A 401(k) plan is a tax-advantaged retirement plan offered to employees by certain companies. There are many benefits to having a 401(k) account, but here are numerous restrictions as well. There are times you can roll over your 401(k) into another account, but you can usually only do this when the other account is in your own name. Only in two situations can your 401(k) money roll over to a name other than your own.
Standard Rollover Rules
Taxation is the primary reason you can't roll over your 401(k) plan to your spouse. When you contribute to a 401(k), you're not taxed on the money you deposit. Only when you take a distribution do you pay taxes on your earnings and contributions. If you could roll over your account to another person, a participant in a high tax bracket could take a big tax deduction and then transfer the money to a person in a low tax bracket, thereby taking advantage of an unearned tax benefit. For example, if you were in the 30 percent tax bracket and contributed $10,000 to your 401(k), you'd earn a $3,000 tax deduction. If your spouse filed separately and was in the 10 percent bracket, she could take the money out and only pay $1,000 in taxes. Essentially, you'd net a $2,000 profit just by rolling the money over to your spouse, which would be an unfair abuse of the tax code.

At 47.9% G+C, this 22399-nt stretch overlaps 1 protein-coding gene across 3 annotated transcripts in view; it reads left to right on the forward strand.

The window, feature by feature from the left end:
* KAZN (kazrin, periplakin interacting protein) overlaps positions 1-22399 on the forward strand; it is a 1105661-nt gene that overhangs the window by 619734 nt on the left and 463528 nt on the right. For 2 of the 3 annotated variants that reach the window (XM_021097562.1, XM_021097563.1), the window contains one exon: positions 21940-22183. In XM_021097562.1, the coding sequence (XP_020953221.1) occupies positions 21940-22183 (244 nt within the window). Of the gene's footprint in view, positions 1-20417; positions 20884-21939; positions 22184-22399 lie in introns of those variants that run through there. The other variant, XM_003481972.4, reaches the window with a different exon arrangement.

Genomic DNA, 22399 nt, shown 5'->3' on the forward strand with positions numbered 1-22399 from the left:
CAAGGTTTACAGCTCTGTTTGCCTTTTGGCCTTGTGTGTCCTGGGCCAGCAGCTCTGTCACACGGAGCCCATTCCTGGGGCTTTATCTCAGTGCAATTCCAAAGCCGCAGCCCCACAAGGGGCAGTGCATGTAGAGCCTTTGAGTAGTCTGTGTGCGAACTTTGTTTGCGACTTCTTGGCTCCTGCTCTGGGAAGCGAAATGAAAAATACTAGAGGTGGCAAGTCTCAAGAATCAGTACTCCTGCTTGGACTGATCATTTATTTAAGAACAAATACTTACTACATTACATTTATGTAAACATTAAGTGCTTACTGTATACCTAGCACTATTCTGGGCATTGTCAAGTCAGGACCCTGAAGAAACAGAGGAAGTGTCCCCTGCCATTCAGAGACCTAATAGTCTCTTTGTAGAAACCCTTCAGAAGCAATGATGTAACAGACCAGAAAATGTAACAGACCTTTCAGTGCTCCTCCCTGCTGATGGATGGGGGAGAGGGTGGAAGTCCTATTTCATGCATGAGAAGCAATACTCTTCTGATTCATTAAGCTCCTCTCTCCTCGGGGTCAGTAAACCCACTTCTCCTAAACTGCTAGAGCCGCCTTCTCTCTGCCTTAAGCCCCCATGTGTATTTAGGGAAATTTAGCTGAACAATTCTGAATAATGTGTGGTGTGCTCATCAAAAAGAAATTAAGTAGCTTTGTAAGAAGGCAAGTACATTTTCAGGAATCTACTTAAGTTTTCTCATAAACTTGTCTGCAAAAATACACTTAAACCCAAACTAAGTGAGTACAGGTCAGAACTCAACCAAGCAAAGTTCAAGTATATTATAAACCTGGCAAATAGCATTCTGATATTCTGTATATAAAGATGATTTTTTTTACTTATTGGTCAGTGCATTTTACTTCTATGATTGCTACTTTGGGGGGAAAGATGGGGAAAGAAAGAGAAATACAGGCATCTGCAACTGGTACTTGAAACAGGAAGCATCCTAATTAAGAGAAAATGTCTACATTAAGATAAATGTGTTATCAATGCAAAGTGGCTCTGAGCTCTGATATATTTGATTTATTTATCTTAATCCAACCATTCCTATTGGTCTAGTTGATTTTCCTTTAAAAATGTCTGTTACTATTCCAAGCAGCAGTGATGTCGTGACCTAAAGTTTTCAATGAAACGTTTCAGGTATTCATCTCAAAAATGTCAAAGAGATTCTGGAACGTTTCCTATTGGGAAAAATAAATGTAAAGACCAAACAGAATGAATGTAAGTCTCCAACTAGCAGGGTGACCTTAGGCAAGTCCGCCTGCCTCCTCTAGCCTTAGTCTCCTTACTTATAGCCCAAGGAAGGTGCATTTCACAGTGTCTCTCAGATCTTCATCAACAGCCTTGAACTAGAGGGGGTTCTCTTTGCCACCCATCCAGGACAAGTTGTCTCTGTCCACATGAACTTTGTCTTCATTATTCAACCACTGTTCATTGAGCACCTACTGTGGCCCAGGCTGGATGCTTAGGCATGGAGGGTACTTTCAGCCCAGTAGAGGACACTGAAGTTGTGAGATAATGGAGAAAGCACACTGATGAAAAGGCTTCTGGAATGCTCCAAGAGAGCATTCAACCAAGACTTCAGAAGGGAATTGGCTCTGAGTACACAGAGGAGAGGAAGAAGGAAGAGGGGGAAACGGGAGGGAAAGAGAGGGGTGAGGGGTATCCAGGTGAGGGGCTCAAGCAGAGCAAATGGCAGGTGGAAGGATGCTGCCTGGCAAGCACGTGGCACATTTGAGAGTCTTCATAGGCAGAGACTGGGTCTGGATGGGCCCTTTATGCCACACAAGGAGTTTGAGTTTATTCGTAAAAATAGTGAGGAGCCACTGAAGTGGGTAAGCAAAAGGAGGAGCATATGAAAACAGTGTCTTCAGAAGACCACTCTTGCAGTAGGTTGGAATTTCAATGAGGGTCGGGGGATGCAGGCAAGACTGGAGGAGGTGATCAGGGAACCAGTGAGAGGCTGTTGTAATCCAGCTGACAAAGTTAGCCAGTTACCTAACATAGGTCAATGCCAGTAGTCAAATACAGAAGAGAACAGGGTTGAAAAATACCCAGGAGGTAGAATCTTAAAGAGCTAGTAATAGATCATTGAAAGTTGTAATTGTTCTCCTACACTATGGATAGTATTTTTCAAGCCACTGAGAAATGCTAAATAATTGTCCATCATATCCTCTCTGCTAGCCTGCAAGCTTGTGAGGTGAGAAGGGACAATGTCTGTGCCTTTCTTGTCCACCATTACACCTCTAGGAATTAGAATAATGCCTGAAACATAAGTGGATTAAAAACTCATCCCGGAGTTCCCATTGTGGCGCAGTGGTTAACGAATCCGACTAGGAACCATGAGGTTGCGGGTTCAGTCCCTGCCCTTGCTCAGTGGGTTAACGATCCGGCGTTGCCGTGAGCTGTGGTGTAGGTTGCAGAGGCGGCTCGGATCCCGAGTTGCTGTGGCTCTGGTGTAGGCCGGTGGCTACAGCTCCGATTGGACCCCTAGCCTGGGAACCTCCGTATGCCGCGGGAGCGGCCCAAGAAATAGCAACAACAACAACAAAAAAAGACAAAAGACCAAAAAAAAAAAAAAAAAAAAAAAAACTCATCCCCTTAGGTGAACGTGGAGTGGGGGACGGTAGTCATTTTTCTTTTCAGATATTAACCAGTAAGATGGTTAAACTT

When you open a 401(k) account, you get to designate who will receive your money when you die. As a result, you can set up your account to automatically roll over to your spouse in the event of your death. An interesting twist when it comes to the laws governing 401(k) plans is that your spouse will always be able to roll over your 401(k) into her account when you die, even if you designate someone else on your beneficiary form. You can only choose a non-spousal beneficiary for your 401(k) if you get a written disclaimer from your spouse while you're still alive.
Another way you can roll over your 401(k) to a different person is if you get divorced. In most cases, part of the divorce process will be a qualified domestic relations order, or QDRO, which specifies how retirement assets are to be divided. If the QDRO specifies that your 401(k) is to be split 50-50, by law you have to distribute half of your account to your former spouse. In that case, you can roll over that portion of your 401(k) to your former spouse's account.